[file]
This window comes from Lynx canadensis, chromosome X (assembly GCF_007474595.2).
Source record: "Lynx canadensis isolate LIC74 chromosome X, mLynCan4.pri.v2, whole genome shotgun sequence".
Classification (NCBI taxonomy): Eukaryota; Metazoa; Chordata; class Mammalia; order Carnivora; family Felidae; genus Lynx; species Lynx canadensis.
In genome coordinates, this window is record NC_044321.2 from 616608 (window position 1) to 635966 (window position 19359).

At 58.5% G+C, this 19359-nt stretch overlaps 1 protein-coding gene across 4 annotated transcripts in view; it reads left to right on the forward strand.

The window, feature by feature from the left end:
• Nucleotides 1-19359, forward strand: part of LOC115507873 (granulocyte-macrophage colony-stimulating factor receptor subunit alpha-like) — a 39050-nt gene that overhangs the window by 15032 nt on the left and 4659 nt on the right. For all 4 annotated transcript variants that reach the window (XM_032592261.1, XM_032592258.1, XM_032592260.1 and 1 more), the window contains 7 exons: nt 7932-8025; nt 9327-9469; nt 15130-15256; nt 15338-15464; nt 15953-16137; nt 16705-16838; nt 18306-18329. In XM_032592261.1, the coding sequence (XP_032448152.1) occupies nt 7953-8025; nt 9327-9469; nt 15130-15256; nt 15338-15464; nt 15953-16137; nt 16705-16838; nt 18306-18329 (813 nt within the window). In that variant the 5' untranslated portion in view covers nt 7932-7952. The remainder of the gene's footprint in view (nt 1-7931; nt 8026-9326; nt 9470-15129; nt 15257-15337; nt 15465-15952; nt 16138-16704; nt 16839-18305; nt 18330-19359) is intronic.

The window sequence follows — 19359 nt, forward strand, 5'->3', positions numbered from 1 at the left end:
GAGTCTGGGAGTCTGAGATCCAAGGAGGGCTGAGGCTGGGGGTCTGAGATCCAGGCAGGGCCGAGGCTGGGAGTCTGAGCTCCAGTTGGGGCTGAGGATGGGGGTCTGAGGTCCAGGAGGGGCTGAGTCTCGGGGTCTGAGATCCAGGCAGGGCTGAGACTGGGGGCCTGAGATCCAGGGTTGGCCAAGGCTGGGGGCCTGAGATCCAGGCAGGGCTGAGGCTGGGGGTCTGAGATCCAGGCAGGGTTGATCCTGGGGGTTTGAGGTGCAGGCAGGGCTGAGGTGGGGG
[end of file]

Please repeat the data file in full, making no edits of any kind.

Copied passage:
This window comes from Lynx canadensis, chromosome X (assembly GCF_007474595.2).
Source record: "Lynx canadensis isolate LIC74 chromosome X, mLynCan4.pri.v2, whole genome shotgun sequence".
Classification (NCBI taxonomy): Eukaryota; Metazoa; Chordata; class Mammalia; order Carnivora; family Felidae; genus Lynx; species Lynx canadensis.
In genome coordinates, this window is record NC_044321.2 from 616608 (window position 1) to 635966 (window position 19359).

At 58.5% G+C, this 19359-nt stretch overlaps 1 protein-coding gene across 4 annotated transcripts in view; it reads left to right on the forward strand.

The window, feature by feature from the left end:
• Nucleotides 1-19359, forward strand: part of LOC115507873 (granulocyte-macrophage colony-stimulating factor receptor subunit alpha-like) — a 39050-nt gene that overhangs the window by 15032 nt on the left and 4659 nt on the right. For all 4 annotated transcript variants that reach the window (XM_032592261.1, XM_032592258.1, XM_032592260.1 and 1 more), the window contains 7 exons: nt 7932-8025; nt 9327-9469; nt 15130-15256; nt 15338-15464; nt 15953-16137; nt 16705-16838; nt 18306-18329. In XM_032592261.1, the coding sequence (XP_032448152.1) occupies nt 7953-8025; nt 9327-9469; nt 15130-15256; nt 15338-15464; nt 15953-16137; nt 16705-16838; nt 18306-18329 (813 nt within the window). In that variant the 5' untranslated portion in view covers nt 7932-7952. The remainder of the gene's footprint in view (nt 1-7931; nt 8026-9326; nt 9470-15129; nt 15257-15337; nt 15465-15952; nt 16138-16704; nt 16839-18305; nt 18330-19359) is intronic.

The window sequence follows — 19359 nt, forward strand, 5'->3', positions numbered from 1 at the left end:
GAGTCTGGGAGTCTGAGATCCAAGGAGGGCTGAGGCTGGGGGTCTGAGATCCAGGCAGGGCCGAGGCTGGGAGTCTGAGCTCCAGTTGGGGCTGAGGATGGGGGTCTGAGGTCCAGGAGGGGCTGAGTCTCGGGGTCTGAGATCCAGGCAGGGCTGAGACTGGGGGCCTGAGATCCAGGGTTGGCCAAGGCTGGGGGCCTGAGATCCAGGCAGGGCTGAGGCTGGGGGTCTGAGATCCAGGCAGGGTTGATCCTGGGGGTTTGAGGTGCAGGCAGGGCTGAGGTGGGGG